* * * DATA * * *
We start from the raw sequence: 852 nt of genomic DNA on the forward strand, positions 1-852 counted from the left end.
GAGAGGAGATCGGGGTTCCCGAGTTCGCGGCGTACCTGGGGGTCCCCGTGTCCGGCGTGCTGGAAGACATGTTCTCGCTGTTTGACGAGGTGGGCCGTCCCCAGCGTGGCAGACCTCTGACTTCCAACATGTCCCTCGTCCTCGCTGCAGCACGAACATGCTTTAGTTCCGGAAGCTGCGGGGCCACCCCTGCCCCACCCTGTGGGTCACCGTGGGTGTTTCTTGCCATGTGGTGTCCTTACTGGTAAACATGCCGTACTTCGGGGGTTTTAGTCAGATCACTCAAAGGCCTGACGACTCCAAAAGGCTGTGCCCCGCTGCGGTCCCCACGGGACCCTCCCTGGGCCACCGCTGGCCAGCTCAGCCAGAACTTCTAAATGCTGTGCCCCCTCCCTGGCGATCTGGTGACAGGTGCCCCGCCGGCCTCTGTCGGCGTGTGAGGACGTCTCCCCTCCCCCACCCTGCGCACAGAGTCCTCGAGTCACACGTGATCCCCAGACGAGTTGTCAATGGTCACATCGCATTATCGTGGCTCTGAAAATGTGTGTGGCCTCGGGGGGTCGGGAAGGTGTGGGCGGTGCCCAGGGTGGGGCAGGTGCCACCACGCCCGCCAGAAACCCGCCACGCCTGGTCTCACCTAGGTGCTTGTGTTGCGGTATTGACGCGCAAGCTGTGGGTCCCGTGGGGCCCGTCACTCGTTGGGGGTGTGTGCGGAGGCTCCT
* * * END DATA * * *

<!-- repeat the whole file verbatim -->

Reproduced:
We start from the raw sequence: 852 nt of genomic DNA on the forward strand, positions 1-852 counted from the left end.
GAGAGGAGATCGGGGTTCCCGAGTTCGCGGCGTACCTGGGGGTCCCCGTGTCCGGCGTGCTGGAAGACATGTTCTCGCTGTTTGACGAGGTGGGCCGTCCCCAGCGTGGCAGACCTCTGACTTCCAACATGTCCCTCGTCCTCGCTGCAGCACGAACATGCTTTAGTTCCGGAAGCTGCGGGGCCACCCCTGCCCCACCCTGTGGGTCACCGTGGGTGTTTCTTGCCATGTGGTGTCCTTACTGGTAAACATGCCGTACTTCGGGGGTTTTAGTCAGATCACTCAAAGGCCTGACGACTCCAAAAGGCTGTGCCCCGCTGCGGTCCCCACGGGACCCTCCCTGGGCCACCGCTGGCCAGCTCAGCCAGAACTTCTAAATGCTGTGCCCCCTCCCTGGCGATCTGGTGACAGGTGCCCCGCCGGCCTCTGTCGGCGTGTGAGGACGTCTCCCCTCCCCCACCCTGCGCACAGAGTCCTCGAGTCACACGTGATCCCCAGACGAGTTGTCAATGGTCACATCGCATTATCGTGGCTCTGAAAATGTGTGTGGCCTCGGGGGGTCGGGAAGGTGTGGGCGGTGCCCAGGGTGGGGCAGGTGCCACCACGCCCGCCAGAAACCCGCCACGCCTGGTCTCACCTAGGTGCTTGTGTTGCGGTATTGACGCGCAAGCTGTGGGTCCCGTGGGGCCCGTCACTCGTTGGGGGTGTGTGCGGAGGCTCCT